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Lowriders Cruising to Japanese Market

Trends: Inner-city entrepreneurs capitalize on craze for customized cars.


Lowriders, those street-hugging cars with hydraulic lifts, are famous for being made in the 'hood, pieced together by backyard enthusiasts and body shops from South-Central to East Los Angeles.

But now they have reached international status, becoming inner-city Los Angeles' top export to Japan.

The most coveted of the customized classics--the early '60s Chevy Impala convertibles that cost $5,000 to $15,000 on the streets here--are being spruced up and sold in Japan for $25,000 to $35,000 and up.

The Japanese thirst owes much to the explosion of rap music, videos and modern-day gangster movies featuring lowriders as the car of choice. It was inevitable that Japan, fascinated by so many quirks of American culture, would turn to Los Angeles, one of the West Coast cities where the lowrider style originated among young Latino men in the 1950s.

Pomona-based Lowrider magazine, the bible of the craze, has joined with a Tokyo publishing company to put out a Japanese-language edition featuring ads for everything from cars to hats emblazoned with the names "Inglewood," "Compton" and "East L.A."

Lowrider's publisher, Alberto Lopez, traveled to Japan in 1992 to help organize one of the first Japanese lowrider shows, which drew some 300 entries. Today, he estimates, Japan has anywhere from 2,000 to 3,000 American-made lowriders, a drop in the bucket compared to the 75,000 to 100,000 cruising the streets of America.

"A lot of people said [the Japanese market] was just a fad, but it has developed a strong foundation," Lopez said. "The Japanese people have a great appreciation for lowriders because they are built with pride, and Japan is a society built on pride."

Japan has lowrider clubs, stores specializing in accessories and shows where cars are judged on appearance and their unique ability to jump and dance at the flip of a hydraulic switch.

There is a debate in lowrider circles about whether Japanese interest will siphon away prized cars from America's shores or reinvigorate the cottage industry. What is undeniable is that the cars are moving west. At the ports of Los Angeles and Long Beach, shippers estimate that they have moved hundreds of lowriders to Japan in the past year.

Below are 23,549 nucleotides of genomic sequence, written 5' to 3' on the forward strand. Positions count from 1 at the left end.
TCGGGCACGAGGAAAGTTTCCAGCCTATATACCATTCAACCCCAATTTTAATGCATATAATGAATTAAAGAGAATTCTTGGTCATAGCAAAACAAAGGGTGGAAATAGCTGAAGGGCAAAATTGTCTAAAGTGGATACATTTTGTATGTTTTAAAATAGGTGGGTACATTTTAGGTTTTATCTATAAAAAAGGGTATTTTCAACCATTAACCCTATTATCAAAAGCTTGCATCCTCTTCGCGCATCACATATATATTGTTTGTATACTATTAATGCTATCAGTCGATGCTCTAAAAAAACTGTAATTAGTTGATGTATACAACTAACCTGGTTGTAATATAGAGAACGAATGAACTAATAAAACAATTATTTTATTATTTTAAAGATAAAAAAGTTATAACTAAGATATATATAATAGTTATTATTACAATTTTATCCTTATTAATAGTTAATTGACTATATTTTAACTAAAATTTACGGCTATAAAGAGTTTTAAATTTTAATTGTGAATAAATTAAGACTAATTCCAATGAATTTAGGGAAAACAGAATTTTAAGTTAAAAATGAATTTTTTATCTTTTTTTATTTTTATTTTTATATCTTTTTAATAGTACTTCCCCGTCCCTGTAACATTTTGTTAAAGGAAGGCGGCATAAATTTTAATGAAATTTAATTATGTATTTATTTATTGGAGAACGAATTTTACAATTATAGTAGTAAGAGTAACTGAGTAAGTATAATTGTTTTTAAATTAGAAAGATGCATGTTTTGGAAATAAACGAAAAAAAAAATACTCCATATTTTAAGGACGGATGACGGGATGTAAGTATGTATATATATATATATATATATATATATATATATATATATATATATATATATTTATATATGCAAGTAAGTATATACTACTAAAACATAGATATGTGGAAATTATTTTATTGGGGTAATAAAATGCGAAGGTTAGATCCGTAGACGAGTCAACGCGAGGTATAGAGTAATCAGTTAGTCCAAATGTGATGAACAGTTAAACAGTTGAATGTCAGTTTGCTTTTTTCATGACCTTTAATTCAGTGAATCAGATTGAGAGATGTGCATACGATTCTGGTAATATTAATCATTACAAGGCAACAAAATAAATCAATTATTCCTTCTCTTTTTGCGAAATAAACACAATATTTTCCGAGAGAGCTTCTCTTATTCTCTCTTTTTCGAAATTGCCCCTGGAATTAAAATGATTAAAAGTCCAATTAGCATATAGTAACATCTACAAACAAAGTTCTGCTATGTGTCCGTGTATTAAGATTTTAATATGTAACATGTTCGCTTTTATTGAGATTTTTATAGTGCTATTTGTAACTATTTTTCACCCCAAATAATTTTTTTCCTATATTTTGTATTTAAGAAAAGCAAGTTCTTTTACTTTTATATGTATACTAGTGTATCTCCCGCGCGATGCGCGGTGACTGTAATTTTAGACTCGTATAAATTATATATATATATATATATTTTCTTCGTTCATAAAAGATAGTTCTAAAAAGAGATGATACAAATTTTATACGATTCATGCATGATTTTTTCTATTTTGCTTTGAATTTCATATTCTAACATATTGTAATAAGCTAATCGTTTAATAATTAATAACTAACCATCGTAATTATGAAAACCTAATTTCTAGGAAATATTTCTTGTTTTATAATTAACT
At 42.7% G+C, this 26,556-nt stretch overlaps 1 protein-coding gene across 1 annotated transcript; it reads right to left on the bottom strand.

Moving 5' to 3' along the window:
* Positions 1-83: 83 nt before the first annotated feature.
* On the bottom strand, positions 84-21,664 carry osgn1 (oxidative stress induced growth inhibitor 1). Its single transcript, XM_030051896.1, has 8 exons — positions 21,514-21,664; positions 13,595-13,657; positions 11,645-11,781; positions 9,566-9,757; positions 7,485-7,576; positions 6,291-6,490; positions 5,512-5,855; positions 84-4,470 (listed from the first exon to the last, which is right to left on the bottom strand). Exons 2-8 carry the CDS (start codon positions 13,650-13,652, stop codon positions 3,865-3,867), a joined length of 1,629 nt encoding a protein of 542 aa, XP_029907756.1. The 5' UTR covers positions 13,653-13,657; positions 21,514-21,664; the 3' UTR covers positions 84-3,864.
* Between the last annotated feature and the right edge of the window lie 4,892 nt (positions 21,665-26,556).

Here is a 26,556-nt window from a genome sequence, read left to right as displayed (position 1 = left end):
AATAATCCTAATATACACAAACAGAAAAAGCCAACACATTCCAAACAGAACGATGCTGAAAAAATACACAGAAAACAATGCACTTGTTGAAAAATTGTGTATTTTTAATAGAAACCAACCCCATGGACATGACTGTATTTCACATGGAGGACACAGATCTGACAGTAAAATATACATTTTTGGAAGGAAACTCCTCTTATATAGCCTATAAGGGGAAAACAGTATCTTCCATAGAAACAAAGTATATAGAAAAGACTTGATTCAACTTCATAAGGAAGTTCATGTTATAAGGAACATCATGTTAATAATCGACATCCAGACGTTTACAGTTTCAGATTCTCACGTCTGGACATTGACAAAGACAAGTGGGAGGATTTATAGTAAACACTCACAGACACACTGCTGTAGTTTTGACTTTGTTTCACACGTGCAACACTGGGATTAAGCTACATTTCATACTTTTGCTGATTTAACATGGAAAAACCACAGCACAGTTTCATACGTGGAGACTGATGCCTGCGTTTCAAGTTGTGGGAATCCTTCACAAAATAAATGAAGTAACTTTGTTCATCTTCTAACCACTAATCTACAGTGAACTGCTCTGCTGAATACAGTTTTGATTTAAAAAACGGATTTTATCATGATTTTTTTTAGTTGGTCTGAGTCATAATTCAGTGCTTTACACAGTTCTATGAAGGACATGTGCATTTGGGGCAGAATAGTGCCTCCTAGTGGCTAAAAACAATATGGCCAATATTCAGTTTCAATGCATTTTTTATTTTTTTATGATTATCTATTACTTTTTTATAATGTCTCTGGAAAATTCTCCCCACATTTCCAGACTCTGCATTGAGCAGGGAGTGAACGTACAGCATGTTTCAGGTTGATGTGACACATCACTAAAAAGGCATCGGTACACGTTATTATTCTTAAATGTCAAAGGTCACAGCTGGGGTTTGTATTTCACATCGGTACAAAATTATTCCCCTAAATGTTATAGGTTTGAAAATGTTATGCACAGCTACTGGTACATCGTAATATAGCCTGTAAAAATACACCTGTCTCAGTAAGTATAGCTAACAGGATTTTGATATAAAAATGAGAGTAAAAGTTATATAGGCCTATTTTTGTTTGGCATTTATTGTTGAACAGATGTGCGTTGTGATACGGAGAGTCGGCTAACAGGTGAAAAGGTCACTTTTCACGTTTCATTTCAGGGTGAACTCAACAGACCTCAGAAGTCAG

To satisfy the demand back home, a handful of Japanese dealers have moved here to negotiate directly with the makers, haunting neighborhoods day and night from the Eastside to Watts to Santa Fe Springs.

The specter of violence taints some transactions because many of the cars are manufactured in rough neighborhoods. Several Japanese dealers say that a colleague was recently robbed of $20,000 during a negotiation that turned sour.

When FBI agents raided the home of a Watts gang leader a couple of months ago, they missed their man, but found two Cadillac lowriders, destined for sale in Japan, in the suspect's backyard.

However, buyers and sellers emphasize that many of those who build lowriders got involved with the cars to escape crime and drugs.

Robert Clausell, 29, grew up in Compton and has been making lowriders most of his adult life. So far he has sold 11 to Japanese brokers. He is a testament to how lowriding has spread from its Latino roots to the African American community, where rap artists such as Dr. Dre, Ice Cube and Snoop Doggy Dogg have popularized the vehicles in their videos.

Known as "Zuess" (a reference to Dr. Seuss) since he was 14, Clausell picked up the art of lowriding from an older brother.

"I figured this is what I know best," he said. "I dropped out of school in the 11th grade and have been working on cars since.

"The best thing about the car going across the ocean on those boats is that it doesn't belong to you anymore. You got your check. You got paid."

He fantasizes about traveling to Japan. "I want to see what happened to the cars I made. I want to see what they look like now. I want to meet the people who are riding them."

For Japanese dealers, making contacts with people like Clausell is crucial in a land where people are killed over as little as car wheel rims, let alone expensive cars.

"You always have to watch your back," said Takashi Kikuchi, a 29-year-old Japanese broker who moved here to broker lowriders. "I only deal with people who know me, people who know me more than someone who buys cars--people who think of me as a homie. You make more in this business if you take care of people who take care of you."

Kikuchi's prime target is Yokohama, the Japanese city most taken by lowriding and influenced by the presence of a U.S. Navy base. On Friday and Saturday nights, clusters of lowriding aficionados gather near a bridge, drawing attention and annoyance for playing loud music.

In his search to supply these customers, Kikuchi visits body shops in and around South-Central and East Los Angeles and goes to parties, picnics and car shows throughout Southern California. He takes pictures of cars and sends them to prospective customers in Japan.

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